Referring to FIG. 7-11, the main portion of the lower surface 107 of the lower ring 105 is substantially flat. The lower surface 107 includes one or more recesses, channels or grooves 120. The grooves 120 extend from the inner diameter 155 of the retaining ring 100 to the outer diameter 165. The grooves 120 guide slurry from outside of the retaining ring 100 to the outer edge of the substrate. As shown in FIG. 7, the grooves 120 can follow a straight path along a radial axis from the inner diameter 155 to the outer diameter 165. The grooves 120 can be parallel to or at an acute angle to the radial axes that intersect the grooves 120. As shown in FIG. 8, the grooves 120 can follow a straight path, but be oriented at an acute angle to a radial axis of the lower ring 105 that intersects the groove 120. Referring to FIG. 9, one edge of the groove 120 can be curved while the other can be straight. Referring to FIG. 10, the grooves 120 can follow a curved path such that both edges are curved and form grooves with uniform widths from the inner to outer diameter, or are shaped as arc segments. Alternatively, as shown in FIG. 11, the grooves 120 can follow a curved path and taper from the inner diameter 155 to the outer diameter 165 or from the outer diameter 165 to the inner diameter 155. Any combination of groove shapes can exist on a single retaining ring.

Referring to FIGS. 12 and 13, the lower ring 105 can also have channels, recesses or grooves 125 formed in the upper surface 108. The grooves 125 in the upper surface 108 can match or be formed in regions corresponding to the grooves 120 on the lower surface 107. In particular, the grooves 125 in the upper surface 108 can be vertically aligned with the grooves 120 in the lower surface 107. As such, the side walls of the grooves 120, 125 can be substantially aligned with one another. As shown in FIG. 12, a side view of the grooved portion has an H-shaped profile. A thin region 130 of material forming a bridge between two thick regions 135 and having a thickness of about between about 20 and 150 mils, such as between about 20 and 80 mils, is between the grooves 120, 125. The thick region 135 can have a thickness of about 100 to 500 mils, such as between about 150 and 400 mils, and is located in the non-grooved portions of the lower ring 105. The thin region 130 can be between about 5% and 80% the thickness of the thick region 135. The thin region 130 can have a width to thickness ratio of between about 1:1 and 10:1. An adhesive can fill the upper grooves 125, preventing slurry from entering or becoming trapped between the upper 110 and lower rings 105. Alternatively, a void can be between the grooves 125 and the upper ring 110.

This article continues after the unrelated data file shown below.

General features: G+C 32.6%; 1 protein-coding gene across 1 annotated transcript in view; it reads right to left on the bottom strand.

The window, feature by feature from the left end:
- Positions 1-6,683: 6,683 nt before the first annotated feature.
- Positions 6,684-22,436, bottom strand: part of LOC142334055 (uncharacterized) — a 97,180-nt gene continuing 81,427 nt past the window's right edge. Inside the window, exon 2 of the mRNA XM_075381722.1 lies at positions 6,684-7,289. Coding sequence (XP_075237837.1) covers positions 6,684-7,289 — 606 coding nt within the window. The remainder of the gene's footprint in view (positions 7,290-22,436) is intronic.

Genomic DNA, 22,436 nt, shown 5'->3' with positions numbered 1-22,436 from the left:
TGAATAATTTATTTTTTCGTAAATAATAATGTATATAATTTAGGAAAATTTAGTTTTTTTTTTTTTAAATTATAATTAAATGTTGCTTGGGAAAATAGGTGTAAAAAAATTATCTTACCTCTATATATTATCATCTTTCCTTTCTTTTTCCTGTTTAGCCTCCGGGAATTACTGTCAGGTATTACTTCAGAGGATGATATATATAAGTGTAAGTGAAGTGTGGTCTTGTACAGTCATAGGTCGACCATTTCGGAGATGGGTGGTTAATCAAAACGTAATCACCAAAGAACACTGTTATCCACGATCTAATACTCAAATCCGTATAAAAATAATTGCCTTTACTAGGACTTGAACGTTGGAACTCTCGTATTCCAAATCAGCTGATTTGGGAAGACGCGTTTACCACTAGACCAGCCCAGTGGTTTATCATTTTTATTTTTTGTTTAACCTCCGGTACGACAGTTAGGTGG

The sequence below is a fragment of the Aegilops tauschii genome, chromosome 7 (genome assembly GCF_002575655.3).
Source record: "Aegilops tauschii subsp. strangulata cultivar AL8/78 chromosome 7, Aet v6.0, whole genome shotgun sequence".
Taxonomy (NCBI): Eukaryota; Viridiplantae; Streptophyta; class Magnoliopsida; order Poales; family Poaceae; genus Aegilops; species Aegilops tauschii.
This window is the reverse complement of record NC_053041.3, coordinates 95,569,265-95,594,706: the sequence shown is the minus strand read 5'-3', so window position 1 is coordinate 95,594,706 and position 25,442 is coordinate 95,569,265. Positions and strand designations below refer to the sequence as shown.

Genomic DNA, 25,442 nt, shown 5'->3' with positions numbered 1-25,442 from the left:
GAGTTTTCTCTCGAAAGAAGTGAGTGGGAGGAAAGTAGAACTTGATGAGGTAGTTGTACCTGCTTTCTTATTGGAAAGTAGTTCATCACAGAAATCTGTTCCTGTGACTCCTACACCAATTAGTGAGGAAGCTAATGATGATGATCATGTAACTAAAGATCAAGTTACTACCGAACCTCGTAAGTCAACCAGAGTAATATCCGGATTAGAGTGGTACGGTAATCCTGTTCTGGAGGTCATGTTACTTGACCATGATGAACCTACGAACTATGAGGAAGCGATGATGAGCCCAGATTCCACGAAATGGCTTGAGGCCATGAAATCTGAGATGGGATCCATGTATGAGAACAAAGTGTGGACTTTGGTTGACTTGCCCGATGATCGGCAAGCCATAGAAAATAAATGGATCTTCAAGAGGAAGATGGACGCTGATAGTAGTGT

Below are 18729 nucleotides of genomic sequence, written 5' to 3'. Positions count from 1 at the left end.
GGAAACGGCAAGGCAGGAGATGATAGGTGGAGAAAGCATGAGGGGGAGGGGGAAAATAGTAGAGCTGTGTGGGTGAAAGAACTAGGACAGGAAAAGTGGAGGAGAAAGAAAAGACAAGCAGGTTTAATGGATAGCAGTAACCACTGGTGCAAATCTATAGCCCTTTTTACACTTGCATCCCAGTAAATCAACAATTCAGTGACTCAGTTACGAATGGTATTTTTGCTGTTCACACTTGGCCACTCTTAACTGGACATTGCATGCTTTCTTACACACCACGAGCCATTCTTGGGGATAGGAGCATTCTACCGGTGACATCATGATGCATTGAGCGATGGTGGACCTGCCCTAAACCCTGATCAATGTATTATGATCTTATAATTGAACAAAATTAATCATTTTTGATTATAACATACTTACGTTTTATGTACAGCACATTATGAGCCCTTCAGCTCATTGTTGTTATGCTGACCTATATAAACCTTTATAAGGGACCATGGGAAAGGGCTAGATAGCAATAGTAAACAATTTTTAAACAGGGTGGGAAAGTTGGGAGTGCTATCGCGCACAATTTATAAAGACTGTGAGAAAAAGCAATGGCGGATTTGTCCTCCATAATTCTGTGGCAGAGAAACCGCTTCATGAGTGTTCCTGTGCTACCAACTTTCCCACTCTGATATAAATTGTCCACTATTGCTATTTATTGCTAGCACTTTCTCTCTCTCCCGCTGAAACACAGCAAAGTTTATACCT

Although the lower and upper grooves 120, 125 are shown with the same lateral width, the grooves can be formed with different widths. In one embodiment, the upper grooves 125 are wider than the lower grooves 120. In another embodiment, the lower grooves 120 are wider than the upper grooves 125. Although the grooves can be placed so that they are substantially vertically overlapping, precise alignment of the side walls of the grooves over one another is not required. Moreover, the shape of the upper grooves 125 need not be the same as the shape of the lower grooves 120. In some implementations, not all grooves 120 have matching upper grooves 125. The lower ring 105 can be sufficiently flexible with only a some of the lower grooves 120 having matching upper grooves 125. In one embodiment, the grooves 120 in the lower surface 107 can have sloping walls while the grooves 125 in the upper surface 108 can have walls that are perpendicular to the upper surface 108. In one embodiment, the thick regions 135 are wider than the thin regions 130. In another embodiment, the thin and thick regions 130, 135 have substantially the same width. The thin regions 130 can be shaped as thin arc segments. Thick arc segments are between the thin arc segments. The upper grooves 125 and lower grooves 120 can have the same depth (FIG. 12) or different depths (FIG. 13). Either the upper groove 125 or the lower groove 120 can be the deeper of the two grooves.

Forming a matching groove 125 on the upper surface 108 of the lower ring 105 to a groove 120 on the lower surface 107 forms a thin region 130 that has a higher degree of flexibility than the thick region 135. The thin regions 130 increase the overall flexibility of the lower ring 105.